The Bad and the Ugly of eating out in Britain

The mediocrity, or down-right poor quality of food the British people will accept without complaint is astounding. I know, I’m a Brit who doesn’t like to complain, and I’ve just come back from a holiday during which every evening meal was awful.

Pub food

On our recent visit to Devon my wife and I were camping within walking distance of four pubs that served food. It was a little out of season, but we were far from the only trade; there was enough business to make a profit. In season there will be enough people staying locally either camping, caravanning, or in rented cottages, and B&Bs, that these pubs will all be full every night, and people will be queuing to eat in them because there’s nowhere else for miles.

All of these pubs had traditional British pub fare, scampi and chips, fish and chips, steak and ale pie with new potatoes (or chips) and veg, lasagne with salad (or chips), you know the sort of thing I mean. The fact that their menus were almost identical, and that we were likely to eat in all of them, seeing as we were staying so close, gave a good opportunity to compare. So read the comparison…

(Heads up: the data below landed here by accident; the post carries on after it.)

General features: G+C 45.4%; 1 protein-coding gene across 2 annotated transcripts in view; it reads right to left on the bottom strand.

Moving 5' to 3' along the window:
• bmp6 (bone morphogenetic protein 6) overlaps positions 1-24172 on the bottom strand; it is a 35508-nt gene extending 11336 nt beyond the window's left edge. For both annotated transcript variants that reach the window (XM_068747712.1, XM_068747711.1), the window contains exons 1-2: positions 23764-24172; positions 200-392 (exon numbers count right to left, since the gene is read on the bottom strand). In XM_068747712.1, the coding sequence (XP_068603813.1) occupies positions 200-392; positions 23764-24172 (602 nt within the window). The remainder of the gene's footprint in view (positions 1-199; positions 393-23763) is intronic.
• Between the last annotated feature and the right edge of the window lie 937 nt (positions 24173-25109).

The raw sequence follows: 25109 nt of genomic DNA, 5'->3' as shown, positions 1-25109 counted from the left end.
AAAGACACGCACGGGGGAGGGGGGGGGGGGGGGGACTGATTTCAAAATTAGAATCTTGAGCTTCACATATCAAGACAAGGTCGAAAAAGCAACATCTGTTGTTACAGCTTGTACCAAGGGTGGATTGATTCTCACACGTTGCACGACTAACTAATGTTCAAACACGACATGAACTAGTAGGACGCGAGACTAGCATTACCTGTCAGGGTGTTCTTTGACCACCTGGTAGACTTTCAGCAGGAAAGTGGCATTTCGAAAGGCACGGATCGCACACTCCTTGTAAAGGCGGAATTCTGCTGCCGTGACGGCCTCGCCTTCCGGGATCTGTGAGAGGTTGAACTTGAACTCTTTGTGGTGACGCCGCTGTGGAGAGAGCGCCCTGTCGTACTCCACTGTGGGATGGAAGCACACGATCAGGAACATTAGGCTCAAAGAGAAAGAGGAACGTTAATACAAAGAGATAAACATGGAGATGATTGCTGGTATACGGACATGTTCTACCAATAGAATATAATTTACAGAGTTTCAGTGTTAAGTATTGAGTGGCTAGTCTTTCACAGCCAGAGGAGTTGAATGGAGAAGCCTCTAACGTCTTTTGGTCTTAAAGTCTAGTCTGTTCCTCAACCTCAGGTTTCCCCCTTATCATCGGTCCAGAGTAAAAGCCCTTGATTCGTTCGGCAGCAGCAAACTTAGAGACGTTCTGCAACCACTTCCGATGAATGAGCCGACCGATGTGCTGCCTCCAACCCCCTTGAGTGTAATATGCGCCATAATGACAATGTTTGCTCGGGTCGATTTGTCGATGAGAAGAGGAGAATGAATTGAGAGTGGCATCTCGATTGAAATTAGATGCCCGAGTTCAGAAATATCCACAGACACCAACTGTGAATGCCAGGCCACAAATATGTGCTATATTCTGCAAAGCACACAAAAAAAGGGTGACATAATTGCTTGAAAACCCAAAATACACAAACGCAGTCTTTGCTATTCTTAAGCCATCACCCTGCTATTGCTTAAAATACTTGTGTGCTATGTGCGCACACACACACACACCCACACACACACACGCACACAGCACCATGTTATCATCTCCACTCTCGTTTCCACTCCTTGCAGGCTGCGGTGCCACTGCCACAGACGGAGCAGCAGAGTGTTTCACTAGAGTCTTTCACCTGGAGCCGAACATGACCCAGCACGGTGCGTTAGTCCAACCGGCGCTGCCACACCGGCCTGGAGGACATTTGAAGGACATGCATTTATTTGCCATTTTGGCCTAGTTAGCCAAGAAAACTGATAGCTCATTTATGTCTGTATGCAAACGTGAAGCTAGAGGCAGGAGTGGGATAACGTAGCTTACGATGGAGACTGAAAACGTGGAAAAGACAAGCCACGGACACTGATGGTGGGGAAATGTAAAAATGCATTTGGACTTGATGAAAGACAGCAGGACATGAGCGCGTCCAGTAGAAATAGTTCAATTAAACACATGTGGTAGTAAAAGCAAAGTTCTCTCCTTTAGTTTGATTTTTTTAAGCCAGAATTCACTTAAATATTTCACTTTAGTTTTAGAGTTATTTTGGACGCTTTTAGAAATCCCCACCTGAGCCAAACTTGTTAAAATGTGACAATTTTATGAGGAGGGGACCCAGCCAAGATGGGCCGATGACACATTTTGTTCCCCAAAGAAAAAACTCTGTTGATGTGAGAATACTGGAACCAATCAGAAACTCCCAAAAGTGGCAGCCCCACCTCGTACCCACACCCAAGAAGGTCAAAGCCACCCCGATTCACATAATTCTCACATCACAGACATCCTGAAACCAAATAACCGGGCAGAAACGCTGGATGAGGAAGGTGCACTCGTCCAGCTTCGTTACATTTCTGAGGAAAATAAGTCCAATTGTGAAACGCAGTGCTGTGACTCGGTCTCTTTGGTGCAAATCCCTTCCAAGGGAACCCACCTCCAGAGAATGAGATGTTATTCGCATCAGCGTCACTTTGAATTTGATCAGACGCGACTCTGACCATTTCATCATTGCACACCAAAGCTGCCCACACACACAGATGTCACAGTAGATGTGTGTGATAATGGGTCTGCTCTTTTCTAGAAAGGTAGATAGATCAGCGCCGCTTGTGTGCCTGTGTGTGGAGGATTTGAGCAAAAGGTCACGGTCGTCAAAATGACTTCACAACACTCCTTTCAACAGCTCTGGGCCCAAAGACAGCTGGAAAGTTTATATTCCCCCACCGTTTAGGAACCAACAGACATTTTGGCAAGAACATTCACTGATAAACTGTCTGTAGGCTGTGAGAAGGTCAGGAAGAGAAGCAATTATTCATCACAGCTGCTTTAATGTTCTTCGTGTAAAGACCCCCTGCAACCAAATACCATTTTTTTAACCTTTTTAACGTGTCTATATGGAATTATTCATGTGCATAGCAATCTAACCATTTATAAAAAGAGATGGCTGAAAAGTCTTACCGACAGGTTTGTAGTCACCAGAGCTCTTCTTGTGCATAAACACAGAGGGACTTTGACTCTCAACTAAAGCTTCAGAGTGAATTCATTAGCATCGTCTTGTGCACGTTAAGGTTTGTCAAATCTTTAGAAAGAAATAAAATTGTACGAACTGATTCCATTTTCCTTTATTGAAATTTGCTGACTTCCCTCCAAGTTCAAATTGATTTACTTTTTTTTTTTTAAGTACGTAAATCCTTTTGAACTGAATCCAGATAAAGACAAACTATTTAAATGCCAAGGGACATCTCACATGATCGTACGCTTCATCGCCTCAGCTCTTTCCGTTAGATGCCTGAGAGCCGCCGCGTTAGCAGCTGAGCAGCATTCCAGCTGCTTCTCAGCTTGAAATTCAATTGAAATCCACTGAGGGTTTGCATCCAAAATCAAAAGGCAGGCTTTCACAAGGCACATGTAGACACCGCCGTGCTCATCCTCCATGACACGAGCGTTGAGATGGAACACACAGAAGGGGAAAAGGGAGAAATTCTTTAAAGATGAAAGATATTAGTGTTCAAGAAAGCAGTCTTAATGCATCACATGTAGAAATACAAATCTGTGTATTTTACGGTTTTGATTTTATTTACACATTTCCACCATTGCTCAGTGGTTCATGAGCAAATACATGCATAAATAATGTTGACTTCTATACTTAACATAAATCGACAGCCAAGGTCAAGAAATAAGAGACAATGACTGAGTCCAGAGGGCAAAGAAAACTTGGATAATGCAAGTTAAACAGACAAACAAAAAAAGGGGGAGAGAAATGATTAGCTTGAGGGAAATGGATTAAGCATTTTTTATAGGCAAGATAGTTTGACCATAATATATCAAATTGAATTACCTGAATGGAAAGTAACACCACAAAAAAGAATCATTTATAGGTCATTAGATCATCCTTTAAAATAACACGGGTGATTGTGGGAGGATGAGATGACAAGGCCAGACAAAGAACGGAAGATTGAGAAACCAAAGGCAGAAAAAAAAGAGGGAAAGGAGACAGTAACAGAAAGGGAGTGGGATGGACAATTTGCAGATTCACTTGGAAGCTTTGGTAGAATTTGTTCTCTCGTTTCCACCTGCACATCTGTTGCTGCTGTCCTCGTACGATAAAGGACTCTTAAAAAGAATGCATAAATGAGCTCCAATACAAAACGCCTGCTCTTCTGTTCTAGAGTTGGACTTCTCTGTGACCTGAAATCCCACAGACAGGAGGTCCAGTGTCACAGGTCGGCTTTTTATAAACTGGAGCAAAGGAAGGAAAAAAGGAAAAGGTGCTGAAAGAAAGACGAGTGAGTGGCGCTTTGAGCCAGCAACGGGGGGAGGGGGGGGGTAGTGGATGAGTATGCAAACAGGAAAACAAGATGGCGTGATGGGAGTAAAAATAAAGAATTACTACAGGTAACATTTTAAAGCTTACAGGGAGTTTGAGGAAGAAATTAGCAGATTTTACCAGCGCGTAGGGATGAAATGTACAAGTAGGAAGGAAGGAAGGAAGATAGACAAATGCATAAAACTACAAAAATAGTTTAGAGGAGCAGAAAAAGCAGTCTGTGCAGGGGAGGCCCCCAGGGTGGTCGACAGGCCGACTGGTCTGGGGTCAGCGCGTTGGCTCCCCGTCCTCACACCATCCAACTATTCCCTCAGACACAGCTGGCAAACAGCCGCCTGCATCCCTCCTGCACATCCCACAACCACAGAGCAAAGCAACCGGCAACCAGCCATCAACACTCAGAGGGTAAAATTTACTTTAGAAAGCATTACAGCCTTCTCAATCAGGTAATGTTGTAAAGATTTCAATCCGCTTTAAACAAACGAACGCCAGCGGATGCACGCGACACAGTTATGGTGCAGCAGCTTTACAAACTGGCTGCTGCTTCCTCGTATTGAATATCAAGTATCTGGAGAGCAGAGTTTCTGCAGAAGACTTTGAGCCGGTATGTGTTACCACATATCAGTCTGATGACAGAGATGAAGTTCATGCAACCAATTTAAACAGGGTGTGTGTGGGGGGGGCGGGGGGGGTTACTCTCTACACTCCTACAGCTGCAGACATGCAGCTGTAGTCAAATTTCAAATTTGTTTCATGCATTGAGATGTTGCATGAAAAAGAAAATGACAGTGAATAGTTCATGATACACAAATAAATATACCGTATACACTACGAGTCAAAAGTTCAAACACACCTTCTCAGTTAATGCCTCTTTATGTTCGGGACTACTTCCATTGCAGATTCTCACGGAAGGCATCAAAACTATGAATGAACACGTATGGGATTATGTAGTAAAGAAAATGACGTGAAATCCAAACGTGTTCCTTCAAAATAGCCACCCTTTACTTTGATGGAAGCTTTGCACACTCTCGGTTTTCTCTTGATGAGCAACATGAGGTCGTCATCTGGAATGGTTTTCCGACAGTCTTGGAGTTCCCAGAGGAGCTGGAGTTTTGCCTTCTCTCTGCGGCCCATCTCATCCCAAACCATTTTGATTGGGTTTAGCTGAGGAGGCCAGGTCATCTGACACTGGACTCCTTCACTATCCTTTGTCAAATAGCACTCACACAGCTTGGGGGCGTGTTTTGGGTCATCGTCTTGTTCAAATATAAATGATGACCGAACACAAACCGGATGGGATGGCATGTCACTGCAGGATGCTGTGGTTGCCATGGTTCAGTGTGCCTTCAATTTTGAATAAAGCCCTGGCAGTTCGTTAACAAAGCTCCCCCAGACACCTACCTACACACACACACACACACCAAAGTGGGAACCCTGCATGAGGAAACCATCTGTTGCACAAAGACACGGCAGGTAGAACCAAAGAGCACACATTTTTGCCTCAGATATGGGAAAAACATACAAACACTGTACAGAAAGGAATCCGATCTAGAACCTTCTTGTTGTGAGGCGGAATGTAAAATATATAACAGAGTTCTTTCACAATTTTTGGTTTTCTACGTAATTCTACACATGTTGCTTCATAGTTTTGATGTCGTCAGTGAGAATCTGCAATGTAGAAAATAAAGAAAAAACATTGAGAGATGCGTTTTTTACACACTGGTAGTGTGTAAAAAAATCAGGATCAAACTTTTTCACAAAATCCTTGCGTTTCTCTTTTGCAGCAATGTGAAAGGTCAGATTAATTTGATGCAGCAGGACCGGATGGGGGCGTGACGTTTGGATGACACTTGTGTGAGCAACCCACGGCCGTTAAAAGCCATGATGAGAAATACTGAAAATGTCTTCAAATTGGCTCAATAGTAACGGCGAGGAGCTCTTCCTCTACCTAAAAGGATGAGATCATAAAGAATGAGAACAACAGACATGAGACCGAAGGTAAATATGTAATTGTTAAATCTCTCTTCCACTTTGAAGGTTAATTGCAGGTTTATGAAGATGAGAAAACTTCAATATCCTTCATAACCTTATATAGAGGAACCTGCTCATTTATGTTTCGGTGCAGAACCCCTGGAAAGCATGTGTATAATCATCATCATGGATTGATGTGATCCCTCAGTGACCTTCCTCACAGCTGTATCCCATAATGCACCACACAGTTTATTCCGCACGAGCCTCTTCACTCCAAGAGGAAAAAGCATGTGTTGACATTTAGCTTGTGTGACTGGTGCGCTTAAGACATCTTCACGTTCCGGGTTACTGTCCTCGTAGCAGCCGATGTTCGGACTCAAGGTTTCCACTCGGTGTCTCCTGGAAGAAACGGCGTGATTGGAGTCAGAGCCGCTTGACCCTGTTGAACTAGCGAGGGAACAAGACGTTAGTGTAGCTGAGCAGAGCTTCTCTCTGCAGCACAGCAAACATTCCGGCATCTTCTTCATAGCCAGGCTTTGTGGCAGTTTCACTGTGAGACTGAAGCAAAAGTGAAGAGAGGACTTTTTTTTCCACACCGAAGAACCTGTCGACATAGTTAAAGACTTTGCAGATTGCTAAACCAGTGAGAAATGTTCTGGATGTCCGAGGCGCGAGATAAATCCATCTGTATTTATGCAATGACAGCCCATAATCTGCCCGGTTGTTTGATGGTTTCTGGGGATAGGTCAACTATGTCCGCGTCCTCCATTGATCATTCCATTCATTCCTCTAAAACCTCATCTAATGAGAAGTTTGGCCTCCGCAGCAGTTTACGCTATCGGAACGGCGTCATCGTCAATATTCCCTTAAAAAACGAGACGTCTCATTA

Pub number one

On the first night we visited quite a busy pub; out of probably a dozen tables only three were free, and the saloon was occupied by six or seven people drinking and playing pool. The pub looked like it was last decorated in the fifties, there was an air of post-war frugality about it. The fake-pine panelling, the ply fronted bar with wooden mouldings glued to the front and both then stained to give the appearance of oak panelling, the seventeen or more different styles of chair at the tables, all these things helped make the pub interior look exactly like a 1960s photo of someone’s local pub.

After looking at the menu, and checking out the specials on the blackboard on the fake-pine panelling, I ordered fish (I forget which type) with new potatoes and vegetables. I asked if the fish was local, and was told it was. It turns out it was pointless my asking, it could have been frozen, caught off Spain, and ten years old for all I could tell. It was cooked almost to the point of inedibility. Fish flavoured cardboard. The potatoes were, for once, cooked properly, but they’d undercooked the vegetables. Not so that they were al-dente, no, they were so undercooked they were barely warm. My wife was enjoying her chicken breast in mushroom sauce so I did the British thing, didn’t want to make a fuss, and ate it anyway.